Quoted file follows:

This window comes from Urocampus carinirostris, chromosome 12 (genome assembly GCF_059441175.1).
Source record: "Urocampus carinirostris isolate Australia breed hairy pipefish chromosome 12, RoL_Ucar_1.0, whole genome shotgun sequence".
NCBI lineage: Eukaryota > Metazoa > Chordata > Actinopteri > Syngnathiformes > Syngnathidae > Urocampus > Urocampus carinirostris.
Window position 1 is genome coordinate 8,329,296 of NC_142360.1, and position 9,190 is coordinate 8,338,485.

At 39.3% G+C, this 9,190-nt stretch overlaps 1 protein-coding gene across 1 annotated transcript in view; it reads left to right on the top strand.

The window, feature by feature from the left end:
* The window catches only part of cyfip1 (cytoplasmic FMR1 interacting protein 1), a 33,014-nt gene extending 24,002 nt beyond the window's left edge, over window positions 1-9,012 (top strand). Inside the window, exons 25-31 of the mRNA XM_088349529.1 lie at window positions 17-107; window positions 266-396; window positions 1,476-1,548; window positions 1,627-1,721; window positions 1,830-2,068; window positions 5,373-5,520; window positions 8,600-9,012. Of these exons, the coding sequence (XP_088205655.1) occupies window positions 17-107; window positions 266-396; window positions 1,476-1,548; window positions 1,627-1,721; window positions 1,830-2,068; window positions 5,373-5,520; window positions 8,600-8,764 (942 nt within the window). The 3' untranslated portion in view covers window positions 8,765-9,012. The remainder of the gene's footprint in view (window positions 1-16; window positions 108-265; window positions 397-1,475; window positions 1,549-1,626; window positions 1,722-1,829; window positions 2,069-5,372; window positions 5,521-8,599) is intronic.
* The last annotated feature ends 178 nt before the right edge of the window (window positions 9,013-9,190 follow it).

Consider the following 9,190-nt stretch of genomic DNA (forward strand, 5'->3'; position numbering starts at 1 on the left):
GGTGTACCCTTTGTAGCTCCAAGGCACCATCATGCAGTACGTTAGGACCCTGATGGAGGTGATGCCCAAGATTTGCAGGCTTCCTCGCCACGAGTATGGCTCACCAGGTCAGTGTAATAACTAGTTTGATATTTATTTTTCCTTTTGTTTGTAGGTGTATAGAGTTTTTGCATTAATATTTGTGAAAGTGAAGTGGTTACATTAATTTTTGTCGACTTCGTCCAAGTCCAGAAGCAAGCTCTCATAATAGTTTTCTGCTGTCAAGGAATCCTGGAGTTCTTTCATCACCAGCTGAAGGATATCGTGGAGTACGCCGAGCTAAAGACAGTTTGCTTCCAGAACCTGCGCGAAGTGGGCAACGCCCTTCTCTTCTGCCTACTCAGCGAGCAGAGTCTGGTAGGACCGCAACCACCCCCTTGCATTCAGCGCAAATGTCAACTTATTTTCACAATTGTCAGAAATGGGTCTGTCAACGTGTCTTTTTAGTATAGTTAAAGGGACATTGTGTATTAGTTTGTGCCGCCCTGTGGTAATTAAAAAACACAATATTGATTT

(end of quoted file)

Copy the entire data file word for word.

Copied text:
This window comes from Urocampus carinirostris, chromosome 12 (genome assembly GCF_059441175.1).
Source record: "Urocampus carinirostris isolate Australia breed hairy pipefish chromosome 12, RoL_Ucar_1.0, whole genome shotgun sequence".
NCBI lineage: Eukaryota > Metazoa > Chordata > Actinopteri > Syngnathiformes > Syngnathidae > Urocampus > Urocampus carinirostris.
Window position 1 is genome coordinate 8,329,296 of NC_142360.1, and position 9,190 is coordinate 8,338,485.

At 39.3% G+C, this 9,190-nt stretch overlaps 1 protein-coding gene across 1 annotated transcript in view; it reads left to right on the top strand.

The window, feature by feature from the left end:
* The window catches only part of cyfip1 (cytoplasmic FMR1 interacting protein 1), a 33,014-nt gene extending 24,002 nt beyond the window's left edge, over window positions 1-9,012 (top strand). Inside the window, exons 25-31 of the mRNA XM_088349529.1 lie at window positions 17-107; window positions 266-396; window positions 1,476-1,548; window positions 1,627-1,721; window positions 1,830-2,068; window positions 5,373-5,520; window positions 8,600-9,012. Of these exons, the coding sequence (XP_088205655.1) occupies window positions 17-107; window positions 266-396; window positions 1,476-1,548; window positions 1,627-1,721; window positions 1,830-2,068; window positions 5,373-5,520; window positions 8,600-8,764 (942 nt within the window). The 3' untranslated portion in view covers window positions 8,765-9,012. The remainder of the gene's footprint in view (window positions 1-16; window positions 108-265; window positions 397-1,475; window positions 1,549-1,626; window positions 1,722-1,829; window positions 2,069-5,372; window positions 5,521-8,599) is intronic.
* The last annotated feature ends 178 nt before the right edge of the window (window positions 9,013-9,190 follow it).

Consider the following 9,190-nt stretch of genomic DNA (forward strand, 5'->3'; position numbering starts at 1 on the left):
GGTGTACCCTTTGTAGCTCCAAGGCACCATCATGCAGTACGTTAGGACCCTGATGGAGGTGATGCCCAAGATTTGCAGGCTTCCTCGCCACGAGTATGGCTCACCAGGTCAGTGTAATAACTAGTTTGATATTTATTTTTCCTTTTGTTTGTAGGTGTATAGAGTTTTTGCATTAATATTTGTGAAAGTGAAGTGGTTACATTAATTTTTGTCGACTTCGTCCAAGTCCAGAAGCAAGCTCTCATAATAGTTTTCTGCTGTCAAGGAATCCTGGAGTTCTTTCATCACCAGCTGAAGGATATCGTGGAGTACGCCGAGCTAAAGACAGTTTGCTTCCAGAACCTGCGCGAAGTGGGCAACGCCCTTCTCTTCTGCCTACTCAGCGAGCAGAGTCTGGTAGGACCGCAACCACCCCCTTGCATTCAGCGCAAATGTCAACTTATTTTCACAATTGTCAGAAATGGGTCTGTCAACGTGTCTTTTTAGTATAGTTAAAGGGACATTGTGTATTAGTTTGTGCCGCCCTGTGGTAATTAAAAAACACAATATTGATTT